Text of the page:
Singapore-Hong Kong travel bubble postponed as Hong Kong’s coronavirus cases rise
Singapore Airlines crew members at Changi International Airport in Singapore on Oct. 24, 2020.
Roslan Rahman | AFP | Getty Images
SINGAPORE — Singapore and Hong Kong have postponed their air travel bubble agreement for two weeks.
The announcement came hours after Singapore said the agreement, which was set to take effect on Sunday, would go ahead as planned despite a rise in new coronavirus cases in Hong Kong.
“This is to safeguard public health in both cities as well as travellers’ own health,” Singapore’s aviation authority said in a media release announcing the delay.
Hong Kong’s secretary for commerce and economic development, Edward Yau, said the delay “is necessary to avoid any inconvenience caused by the abrupt changes of the scheme to passengers.”
The situation will be reviewed and a new launch date will be provided in December.
Hong Kong reported Saturday that the number of new daily cases jumped to 43 — up from 26 a day earlier. Many of the cases were local infections. The city has so far recorded more than 5,500 cases and 108 deaths, according to the government’s website.
Travel authorities from both sides have always said the deal would be suspended if the Covid-19 situation in either city deteriorates.
The Singapore-Hong Kong air travel bubble agreement was initially due to start on Nov. 22 with a single flight daily into each city, limited to a maximum of 200 passengers per flight.
Under the arrangement — the first for both destinations since the pandemic — the number of flights will increase only if the spread of Covid-19 in both cities remains under control.
Earlier Saturday, the Civil Aviation Authority of Singapore announced that all arriving passengers from Hong Kong would be required to take an additional Covid-19 Polymerase Chain Reaction (PCR) test upon arrival. They would also need to self-isolate in their place of residence — be it a hotel or home — as they wait for the results which will take about six to eight hours, the aviation authority said.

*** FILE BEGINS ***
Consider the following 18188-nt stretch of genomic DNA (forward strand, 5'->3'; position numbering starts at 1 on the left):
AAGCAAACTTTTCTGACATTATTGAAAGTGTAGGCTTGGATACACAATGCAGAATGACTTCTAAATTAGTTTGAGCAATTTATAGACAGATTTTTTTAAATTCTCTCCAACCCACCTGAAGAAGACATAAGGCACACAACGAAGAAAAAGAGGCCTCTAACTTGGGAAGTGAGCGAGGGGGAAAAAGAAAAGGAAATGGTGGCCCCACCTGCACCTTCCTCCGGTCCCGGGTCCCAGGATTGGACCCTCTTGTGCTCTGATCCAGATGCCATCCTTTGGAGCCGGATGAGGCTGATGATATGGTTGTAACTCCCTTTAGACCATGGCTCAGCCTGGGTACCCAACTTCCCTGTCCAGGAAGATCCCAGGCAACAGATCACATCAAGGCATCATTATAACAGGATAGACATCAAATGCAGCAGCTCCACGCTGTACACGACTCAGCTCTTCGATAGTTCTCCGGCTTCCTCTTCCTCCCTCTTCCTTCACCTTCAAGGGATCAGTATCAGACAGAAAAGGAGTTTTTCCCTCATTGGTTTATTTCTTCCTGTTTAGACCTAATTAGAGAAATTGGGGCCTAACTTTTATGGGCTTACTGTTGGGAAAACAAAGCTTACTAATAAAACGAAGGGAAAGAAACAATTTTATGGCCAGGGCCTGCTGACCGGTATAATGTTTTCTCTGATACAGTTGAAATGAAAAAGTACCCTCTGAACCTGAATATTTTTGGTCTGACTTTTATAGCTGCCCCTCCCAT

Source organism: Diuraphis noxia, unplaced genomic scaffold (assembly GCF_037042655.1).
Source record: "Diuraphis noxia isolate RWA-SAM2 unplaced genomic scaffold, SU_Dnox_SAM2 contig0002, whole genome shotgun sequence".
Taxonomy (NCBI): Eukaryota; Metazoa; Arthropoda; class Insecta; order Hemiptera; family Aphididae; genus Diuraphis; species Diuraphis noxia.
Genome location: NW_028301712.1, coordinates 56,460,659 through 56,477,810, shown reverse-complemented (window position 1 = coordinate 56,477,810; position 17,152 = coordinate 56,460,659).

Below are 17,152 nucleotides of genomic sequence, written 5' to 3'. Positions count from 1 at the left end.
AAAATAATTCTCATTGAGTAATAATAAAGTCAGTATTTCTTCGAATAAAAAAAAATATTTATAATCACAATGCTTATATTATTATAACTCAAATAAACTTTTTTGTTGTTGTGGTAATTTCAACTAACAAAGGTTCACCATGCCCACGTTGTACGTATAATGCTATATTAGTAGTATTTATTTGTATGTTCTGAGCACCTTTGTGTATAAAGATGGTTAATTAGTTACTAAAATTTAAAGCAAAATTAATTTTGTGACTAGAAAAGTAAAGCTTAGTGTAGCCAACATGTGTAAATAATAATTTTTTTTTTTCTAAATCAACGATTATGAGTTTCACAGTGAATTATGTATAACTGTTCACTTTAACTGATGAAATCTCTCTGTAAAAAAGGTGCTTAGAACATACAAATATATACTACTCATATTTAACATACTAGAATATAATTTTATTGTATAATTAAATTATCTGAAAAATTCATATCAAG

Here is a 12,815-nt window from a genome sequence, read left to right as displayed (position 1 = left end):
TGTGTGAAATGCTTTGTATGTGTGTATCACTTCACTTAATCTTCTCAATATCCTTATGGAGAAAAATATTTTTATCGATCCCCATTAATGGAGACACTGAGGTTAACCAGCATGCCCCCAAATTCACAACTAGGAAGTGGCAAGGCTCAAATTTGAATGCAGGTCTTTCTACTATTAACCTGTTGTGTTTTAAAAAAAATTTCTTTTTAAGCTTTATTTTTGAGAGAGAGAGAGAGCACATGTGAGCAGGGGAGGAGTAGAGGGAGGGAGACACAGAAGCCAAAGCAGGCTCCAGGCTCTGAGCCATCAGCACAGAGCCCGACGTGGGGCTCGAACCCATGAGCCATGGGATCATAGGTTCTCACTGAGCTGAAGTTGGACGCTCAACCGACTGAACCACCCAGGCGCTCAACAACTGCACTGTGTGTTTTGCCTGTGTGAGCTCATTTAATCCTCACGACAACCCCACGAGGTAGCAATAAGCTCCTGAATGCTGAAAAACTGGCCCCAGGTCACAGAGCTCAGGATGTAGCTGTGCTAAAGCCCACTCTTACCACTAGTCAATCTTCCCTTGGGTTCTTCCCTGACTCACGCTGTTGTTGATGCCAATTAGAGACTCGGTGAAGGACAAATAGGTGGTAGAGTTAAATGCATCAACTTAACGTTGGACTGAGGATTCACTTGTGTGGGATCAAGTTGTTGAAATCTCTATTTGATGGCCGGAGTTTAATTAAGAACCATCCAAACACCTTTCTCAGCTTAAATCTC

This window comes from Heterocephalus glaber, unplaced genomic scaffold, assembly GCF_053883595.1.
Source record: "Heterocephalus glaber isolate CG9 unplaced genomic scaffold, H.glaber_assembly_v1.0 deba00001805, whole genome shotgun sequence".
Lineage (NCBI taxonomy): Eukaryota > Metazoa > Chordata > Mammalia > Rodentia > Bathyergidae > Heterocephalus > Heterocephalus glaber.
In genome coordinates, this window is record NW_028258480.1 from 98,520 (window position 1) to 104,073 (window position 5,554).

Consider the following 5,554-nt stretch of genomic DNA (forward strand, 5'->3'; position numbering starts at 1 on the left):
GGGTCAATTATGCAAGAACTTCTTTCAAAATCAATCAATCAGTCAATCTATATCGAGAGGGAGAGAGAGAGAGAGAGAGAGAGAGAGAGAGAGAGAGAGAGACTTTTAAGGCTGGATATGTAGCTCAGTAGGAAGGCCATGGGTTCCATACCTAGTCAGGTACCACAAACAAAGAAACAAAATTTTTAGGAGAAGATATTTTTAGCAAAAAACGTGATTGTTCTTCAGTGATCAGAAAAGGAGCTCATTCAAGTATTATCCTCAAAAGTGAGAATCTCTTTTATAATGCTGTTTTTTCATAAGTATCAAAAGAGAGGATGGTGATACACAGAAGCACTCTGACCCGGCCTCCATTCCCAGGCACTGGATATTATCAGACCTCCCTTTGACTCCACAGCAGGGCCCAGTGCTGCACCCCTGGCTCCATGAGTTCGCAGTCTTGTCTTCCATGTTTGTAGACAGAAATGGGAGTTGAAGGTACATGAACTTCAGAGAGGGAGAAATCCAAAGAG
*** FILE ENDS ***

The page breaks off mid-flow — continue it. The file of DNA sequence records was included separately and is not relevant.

To be clear, all passengers from Hong Kong under the air travel bubble agreement would have already been required to take a pre-departure Covid-19 PCR test and obtain a negative test result before departing for Singapore.
The initial air travel bubble agreement announced on Nov. 11 did not require any isolation of passengers from Hong Kong upon arrival.
Hong Kong imposed new restrictions on Saturday as the city saw a resurgence in the number of cases this past week. Secretary for Food and Health Sophia Chan said Friday the situation was “severe.”
“We have probably entered into a new wave of cases,” she said at a press briefing on Friday, citing experts from the Centre for Health Protection.
The government met late Friday to finalize other contingency measures aimed at stemming the spread of the virus, and will not rule out more stringent restrictions, Chief Executive Carrie Lam said in a Facebook post.
New restrictions include the banning of clubs and party rooms, as well as prohibiting live performances and dancing in bars and pubs. The government announced earlier this week that primary schools will be suspended for two weeks from Monday.
The agreement was highly anticipated and hailed as a “milestone” by the Singapore government, as the two cities sought to revive the aviation sector. Both Asian financial hubs were badly hit by the crisis as they have no domestic demand for flights.
According to travel operator Klook, other countries were closely watching the success of the deal.
Eric Gnock Fah, the chief operating officer of the bookings platform, told CNBC last week that tourism authorities across Asia were watching to see if the Hong Kong-Singapore travel bubble succeeded, amid hopes of eventually making their own plans for such arrangements.
“Many of the other tourism boards around Asia have been very active coming to us to discuss about the plans that they have put in place,” he told CNBC before the Hong Kong-Singapore travel bubble was suspended.
Searches for the two destinations surged more than eight times when the announcement was initially made, he said.
— CNBC’s Karen Gilchrist contributed to this report.